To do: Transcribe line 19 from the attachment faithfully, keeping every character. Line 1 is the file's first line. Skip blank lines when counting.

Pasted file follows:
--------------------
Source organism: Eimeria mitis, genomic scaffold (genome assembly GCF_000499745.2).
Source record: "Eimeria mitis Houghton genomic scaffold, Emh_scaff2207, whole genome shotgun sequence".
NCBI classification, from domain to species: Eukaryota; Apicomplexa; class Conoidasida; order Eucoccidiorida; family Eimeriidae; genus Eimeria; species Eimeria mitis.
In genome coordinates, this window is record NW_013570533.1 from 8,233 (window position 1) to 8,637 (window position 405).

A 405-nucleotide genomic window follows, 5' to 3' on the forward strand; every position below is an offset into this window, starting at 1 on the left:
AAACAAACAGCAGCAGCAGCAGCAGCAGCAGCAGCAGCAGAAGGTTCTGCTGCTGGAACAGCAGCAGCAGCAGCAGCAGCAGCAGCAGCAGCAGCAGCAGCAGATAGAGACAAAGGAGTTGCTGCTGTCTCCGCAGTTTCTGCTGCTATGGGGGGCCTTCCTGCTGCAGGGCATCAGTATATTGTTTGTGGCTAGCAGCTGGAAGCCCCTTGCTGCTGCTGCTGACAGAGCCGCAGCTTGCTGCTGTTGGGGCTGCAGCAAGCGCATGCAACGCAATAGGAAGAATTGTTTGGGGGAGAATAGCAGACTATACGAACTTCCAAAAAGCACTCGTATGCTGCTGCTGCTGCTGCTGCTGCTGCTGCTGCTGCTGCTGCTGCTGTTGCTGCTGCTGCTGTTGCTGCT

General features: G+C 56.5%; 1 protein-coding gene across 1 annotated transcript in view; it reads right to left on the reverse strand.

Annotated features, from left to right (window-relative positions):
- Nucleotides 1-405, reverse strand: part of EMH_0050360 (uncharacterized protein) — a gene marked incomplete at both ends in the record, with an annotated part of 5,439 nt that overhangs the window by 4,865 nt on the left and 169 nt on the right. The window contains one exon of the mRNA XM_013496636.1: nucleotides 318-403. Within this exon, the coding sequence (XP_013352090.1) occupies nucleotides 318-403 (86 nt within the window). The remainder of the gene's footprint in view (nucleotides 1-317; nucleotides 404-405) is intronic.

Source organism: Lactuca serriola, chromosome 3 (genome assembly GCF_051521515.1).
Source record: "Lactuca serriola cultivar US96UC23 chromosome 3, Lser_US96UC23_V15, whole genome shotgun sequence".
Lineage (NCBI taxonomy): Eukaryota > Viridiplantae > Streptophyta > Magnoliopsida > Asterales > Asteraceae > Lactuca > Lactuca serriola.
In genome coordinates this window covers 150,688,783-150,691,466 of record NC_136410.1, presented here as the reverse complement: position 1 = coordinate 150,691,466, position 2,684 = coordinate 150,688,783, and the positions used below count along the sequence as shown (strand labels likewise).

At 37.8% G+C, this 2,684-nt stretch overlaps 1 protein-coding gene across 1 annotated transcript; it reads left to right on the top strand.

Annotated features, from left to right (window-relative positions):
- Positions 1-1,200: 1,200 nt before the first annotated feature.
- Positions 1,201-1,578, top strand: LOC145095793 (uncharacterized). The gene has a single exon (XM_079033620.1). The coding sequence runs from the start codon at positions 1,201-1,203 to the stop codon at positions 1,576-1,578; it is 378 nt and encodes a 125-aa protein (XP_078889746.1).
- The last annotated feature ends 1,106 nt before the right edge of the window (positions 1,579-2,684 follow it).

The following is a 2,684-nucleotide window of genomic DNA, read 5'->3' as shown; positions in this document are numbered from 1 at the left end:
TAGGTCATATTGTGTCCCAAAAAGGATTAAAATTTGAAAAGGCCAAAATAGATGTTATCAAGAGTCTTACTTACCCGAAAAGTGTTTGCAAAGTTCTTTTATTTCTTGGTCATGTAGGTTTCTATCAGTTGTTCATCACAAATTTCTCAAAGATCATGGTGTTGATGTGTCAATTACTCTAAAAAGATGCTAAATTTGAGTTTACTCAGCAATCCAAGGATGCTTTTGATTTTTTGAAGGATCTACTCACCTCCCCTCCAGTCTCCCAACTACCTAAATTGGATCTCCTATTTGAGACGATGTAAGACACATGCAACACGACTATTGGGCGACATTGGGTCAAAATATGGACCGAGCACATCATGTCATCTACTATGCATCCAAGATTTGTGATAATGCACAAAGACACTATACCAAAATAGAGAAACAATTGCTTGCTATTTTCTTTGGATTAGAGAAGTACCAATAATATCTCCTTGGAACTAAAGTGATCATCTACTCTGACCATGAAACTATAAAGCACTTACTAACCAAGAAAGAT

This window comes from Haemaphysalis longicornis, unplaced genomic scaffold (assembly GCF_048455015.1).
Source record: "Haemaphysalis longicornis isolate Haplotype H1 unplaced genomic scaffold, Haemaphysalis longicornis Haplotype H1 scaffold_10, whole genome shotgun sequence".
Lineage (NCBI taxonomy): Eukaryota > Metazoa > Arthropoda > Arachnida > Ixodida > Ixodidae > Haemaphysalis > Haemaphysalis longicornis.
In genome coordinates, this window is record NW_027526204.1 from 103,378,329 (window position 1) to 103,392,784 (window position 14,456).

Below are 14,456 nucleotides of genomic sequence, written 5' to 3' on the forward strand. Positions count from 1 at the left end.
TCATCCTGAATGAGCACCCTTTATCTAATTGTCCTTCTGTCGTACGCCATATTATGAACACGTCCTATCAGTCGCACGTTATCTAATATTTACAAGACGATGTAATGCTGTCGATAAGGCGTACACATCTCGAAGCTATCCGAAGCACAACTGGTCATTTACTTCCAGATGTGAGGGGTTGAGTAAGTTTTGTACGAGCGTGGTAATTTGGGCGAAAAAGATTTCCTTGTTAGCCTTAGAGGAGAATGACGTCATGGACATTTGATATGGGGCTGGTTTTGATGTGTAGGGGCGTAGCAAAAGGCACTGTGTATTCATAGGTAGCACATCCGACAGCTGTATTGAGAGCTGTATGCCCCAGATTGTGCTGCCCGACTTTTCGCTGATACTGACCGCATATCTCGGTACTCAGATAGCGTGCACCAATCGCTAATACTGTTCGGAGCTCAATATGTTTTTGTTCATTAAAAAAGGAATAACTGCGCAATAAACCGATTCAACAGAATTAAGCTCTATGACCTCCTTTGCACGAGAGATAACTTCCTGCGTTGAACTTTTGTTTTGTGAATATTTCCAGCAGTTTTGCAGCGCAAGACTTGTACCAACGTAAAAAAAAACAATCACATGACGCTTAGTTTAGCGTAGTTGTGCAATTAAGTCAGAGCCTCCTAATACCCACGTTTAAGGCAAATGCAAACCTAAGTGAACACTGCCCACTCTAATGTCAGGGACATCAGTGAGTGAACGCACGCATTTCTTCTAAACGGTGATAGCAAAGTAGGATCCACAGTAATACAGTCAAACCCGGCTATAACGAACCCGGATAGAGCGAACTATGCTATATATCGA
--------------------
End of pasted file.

The following is a 2,684-nucleotide window of genomic DNA, read 5'->3' as shown; positions in this document are numbered from 1 at the left end: